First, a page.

FanGraphs Baseball


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  1. I’m missing something: Shouldn’t the 60% curve be inside the 50% for batters that aren’t, say, me? Aren’t MLB batters more likely to swing at better, and therefore, more centered pitches?
    Doesn’t this currently show that Reyes is 10% less likely to swing at a pitch right in the heart of the plate as compared to one kind of on the plate?

    Comment by mettle — March 11, 2011 @ 2:07 pm

  2. “From 2007-2009, Reyes swung at 24.8 percent of pitches thrown outside of the strike zone. The MLB average over that time frame was a bit above 25 percent, so Reyes ventured outside slightly less than most hitters. ”

    “The average hitter” and “most hitters” are not the same thing.

    Comment by d — March 11, 2011 @ 2:24 pm

  3. Especially when you take in to account this:

    “he solid line indicates Reyes’ 50% swing contour — inside the contour, his swing rate is greater than 50 percent and outside it is less.”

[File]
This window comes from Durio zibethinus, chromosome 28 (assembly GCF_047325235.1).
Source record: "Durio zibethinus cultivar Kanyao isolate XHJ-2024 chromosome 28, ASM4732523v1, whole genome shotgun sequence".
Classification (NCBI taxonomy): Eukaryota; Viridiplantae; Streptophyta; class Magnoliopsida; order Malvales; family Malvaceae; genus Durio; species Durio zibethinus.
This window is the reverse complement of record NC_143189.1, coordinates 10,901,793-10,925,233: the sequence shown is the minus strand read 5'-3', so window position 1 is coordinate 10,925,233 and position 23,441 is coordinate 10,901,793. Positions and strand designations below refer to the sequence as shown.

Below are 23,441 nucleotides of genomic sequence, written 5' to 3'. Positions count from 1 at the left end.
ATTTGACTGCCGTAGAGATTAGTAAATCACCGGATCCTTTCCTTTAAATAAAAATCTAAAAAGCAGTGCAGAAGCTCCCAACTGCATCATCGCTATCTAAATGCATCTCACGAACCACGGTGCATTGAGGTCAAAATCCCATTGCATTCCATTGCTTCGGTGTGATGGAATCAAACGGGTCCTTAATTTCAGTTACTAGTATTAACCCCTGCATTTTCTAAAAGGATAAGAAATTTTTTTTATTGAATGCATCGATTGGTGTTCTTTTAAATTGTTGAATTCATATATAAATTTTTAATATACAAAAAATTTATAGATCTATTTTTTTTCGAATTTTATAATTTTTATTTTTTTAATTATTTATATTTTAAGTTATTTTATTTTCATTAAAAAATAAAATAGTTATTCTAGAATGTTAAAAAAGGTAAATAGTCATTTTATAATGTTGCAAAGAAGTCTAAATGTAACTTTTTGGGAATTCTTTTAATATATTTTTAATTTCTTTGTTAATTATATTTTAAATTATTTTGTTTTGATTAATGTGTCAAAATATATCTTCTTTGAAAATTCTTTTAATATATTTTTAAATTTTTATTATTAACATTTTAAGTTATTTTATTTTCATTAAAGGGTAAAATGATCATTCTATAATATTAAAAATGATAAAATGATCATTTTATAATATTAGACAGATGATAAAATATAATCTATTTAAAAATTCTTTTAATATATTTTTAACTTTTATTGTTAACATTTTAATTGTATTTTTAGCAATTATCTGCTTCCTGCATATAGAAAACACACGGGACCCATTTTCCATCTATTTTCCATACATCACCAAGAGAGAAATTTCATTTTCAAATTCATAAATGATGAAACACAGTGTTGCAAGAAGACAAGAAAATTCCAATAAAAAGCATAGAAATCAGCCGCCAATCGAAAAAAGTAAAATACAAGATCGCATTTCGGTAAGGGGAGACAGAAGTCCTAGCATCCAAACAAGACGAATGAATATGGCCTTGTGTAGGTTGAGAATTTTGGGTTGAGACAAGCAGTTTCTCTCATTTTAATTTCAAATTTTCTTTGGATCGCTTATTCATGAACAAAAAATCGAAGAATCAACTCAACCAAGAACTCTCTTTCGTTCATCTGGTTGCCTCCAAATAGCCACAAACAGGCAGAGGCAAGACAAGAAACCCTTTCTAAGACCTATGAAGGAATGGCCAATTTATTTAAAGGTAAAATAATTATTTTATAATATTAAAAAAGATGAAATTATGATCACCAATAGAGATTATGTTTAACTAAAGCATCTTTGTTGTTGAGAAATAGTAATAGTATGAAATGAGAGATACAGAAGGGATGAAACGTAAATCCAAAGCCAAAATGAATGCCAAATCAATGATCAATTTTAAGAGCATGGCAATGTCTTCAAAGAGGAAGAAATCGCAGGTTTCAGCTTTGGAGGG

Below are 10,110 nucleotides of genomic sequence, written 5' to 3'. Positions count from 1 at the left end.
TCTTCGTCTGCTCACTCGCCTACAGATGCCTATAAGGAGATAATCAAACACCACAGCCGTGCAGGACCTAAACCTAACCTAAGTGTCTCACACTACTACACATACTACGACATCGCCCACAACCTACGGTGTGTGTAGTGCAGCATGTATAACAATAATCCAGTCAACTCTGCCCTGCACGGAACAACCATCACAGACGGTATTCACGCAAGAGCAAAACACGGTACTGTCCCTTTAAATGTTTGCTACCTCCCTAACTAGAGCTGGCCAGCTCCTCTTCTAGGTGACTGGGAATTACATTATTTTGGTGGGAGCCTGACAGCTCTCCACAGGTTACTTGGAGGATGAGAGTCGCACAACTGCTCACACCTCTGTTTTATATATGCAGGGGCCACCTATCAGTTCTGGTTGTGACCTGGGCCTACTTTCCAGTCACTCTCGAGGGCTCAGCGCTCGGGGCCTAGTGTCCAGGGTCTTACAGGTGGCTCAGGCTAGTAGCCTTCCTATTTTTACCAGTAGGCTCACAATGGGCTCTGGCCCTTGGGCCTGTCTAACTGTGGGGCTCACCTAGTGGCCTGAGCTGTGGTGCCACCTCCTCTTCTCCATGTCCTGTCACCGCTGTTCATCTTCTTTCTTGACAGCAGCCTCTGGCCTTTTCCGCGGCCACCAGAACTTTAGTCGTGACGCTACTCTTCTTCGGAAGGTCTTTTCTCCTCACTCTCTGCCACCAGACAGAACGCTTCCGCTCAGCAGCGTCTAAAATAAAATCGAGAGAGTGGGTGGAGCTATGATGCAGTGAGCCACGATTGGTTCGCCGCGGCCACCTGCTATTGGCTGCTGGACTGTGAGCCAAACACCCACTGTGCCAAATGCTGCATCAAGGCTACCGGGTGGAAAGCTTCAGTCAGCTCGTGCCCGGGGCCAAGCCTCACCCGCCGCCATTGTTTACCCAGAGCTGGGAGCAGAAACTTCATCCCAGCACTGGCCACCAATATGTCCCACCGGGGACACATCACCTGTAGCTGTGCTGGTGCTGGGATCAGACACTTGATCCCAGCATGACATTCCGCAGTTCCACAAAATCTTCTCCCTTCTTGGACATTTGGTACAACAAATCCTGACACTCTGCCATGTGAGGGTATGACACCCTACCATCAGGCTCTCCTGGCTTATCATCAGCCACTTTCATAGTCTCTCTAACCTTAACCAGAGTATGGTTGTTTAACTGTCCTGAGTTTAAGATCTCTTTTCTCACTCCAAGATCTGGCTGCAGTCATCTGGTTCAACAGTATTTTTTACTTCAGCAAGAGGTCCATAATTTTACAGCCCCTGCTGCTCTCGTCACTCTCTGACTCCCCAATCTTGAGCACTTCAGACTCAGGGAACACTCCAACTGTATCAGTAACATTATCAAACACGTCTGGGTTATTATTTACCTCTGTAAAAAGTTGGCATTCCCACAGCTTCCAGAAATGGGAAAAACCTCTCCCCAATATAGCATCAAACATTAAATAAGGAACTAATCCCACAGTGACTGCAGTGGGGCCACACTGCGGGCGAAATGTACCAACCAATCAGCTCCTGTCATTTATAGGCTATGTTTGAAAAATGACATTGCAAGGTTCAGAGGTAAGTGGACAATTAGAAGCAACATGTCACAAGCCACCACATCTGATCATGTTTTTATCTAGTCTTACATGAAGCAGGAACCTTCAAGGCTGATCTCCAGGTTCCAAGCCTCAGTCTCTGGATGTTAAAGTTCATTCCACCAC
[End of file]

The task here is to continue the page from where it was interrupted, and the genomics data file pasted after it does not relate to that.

If he swings at less than 50% of pitches outside of the solid line, how does he swing at 60% of the pitches in between the solid line and the dotted line?

    Comment by Matt — March 11, 2011 @ 2:28 pm

  4. @Mettle – There is a 50% chance that he swings at a pitch within the solid lines and a 10% that he swings at a pitch in the area between the solid and dashed lines. The 60% is inclusive which is important to remember.

    Comment by mattinm — March 11, 2011 @ 2:40 pm

  5. Good catch on the swing contours, guys — they were reversed. The graphs are fixed now.

    Comment by David Golebiewski — March 12, 2011 @ 4:42 am

  6. If this were true, then I’d venture a guess that Reyes strikes out looking more often than anyone in MLB history — if you don’t throw it right down the middle, there’s a 10% or less chance he swings!